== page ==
The Nile River and its tributaries have been critical to the survival of the people who live within their reach since antiquity. Political power, the survival of societies—indeed, life itself—has been determined by access to and control of the river’s waters. The political history of the region can be traced according to who controlled how much of the river. In modern times interstate relations have been and still are governed by the amount of influence each country has over the Nile and its tributaries. Although the Nile River stretches for more than 4,000 miles, its waters are a finite resource, and now 11 countries and millions of people depend on the waters for their livelihoods. Creating a basin-wide regime to manage the resource to the satisfaction of all is very important and a daunting task.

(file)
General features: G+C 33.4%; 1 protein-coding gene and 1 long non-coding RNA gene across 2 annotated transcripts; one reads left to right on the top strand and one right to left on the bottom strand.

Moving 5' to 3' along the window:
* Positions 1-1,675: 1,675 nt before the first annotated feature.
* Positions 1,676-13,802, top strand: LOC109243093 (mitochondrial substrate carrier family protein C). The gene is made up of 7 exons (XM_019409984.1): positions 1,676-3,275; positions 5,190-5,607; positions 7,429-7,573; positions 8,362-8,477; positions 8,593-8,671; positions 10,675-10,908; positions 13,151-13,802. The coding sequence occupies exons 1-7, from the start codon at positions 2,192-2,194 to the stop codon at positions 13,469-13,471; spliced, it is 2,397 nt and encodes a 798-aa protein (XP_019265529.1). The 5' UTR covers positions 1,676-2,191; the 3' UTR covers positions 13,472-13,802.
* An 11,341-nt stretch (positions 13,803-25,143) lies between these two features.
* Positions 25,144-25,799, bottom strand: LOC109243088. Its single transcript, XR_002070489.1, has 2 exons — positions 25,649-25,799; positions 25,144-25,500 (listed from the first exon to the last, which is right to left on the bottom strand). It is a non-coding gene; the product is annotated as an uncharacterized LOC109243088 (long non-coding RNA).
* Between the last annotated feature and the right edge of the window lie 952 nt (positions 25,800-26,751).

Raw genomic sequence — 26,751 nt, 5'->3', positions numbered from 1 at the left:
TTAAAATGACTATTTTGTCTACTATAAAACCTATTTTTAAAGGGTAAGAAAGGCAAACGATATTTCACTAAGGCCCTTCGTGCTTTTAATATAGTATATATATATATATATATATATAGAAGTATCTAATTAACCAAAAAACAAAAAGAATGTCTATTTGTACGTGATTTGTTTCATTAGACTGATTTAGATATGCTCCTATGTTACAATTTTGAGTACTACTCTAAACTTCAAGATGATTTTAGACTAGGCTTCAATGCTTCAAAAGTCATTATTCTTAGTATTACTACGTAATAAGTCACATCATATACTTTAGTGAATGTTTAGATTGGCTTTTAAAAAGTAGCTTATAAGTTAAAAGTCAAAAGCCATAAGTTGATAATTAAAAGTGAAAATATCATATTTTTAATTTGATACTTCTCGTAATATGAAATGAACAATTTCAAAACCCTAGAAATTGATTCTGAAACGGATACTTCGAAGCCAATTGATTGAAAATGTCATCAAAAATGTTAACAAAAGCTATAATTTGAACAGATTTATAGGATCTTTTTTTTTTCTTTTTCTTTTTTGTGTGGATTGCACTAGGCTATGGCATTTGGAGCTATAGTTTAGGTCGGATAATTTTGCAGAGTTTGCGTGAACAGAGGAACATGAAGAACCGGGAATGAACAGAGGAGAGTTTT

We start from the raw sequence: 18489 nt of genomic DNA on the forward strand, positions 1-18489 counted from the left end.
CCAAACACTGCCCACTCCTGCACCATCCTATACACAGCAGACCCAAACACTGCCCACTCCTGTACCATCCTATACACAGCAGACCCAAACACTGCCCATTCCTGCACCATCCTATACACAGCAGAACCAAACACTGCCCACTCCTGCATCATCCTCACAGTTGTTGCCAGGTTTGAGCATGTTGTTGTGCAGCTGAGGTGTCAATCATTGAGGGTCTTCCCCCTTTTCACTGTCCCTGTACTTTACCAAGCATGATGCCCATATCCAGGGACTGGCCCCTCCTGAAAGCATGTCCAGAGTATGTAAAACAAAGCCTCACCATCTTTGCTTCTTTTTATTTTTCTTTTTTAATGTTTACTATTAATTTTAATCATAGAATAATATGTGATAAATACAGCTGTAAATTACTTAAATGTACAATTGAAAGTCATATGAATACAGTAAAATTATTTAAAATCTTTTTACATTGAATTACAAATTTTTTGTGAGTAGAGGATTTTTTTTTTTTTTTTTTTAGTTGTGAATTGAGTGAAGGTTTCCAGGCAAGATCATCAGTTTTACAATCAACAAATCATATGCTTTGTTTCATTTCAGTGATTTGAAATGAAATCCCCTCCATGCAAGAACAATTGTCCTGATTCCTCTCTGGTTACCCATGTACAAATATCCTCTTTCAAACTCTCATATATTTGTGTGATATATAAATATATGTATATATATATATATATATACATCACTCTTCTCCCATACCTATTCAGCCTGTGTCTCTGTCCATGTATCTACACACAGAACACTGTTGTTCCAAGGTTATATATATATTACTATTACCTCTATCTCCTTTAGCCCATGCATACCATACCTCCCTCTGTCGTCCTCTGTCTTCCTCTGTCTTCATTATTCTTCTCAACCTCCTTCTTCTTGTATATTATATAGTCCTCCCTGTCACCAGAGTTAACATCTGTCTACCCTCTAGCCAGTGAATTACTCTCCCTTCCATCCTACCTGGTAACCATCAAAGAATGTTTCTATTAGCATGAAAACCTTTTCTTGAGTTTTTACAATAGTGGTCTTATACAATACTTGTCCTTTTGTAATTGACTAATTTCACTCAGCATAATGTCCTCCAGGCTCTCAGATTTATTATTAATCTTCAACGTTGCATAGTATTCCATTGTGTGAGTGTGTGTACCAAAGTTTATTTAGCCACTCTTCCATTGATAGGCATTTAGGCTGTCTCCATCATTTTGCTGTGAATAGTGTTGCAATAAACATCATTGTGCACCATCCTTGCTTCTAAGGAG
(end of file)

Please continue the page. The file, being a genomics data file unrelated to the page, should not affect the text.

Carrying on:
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pp. 123-144
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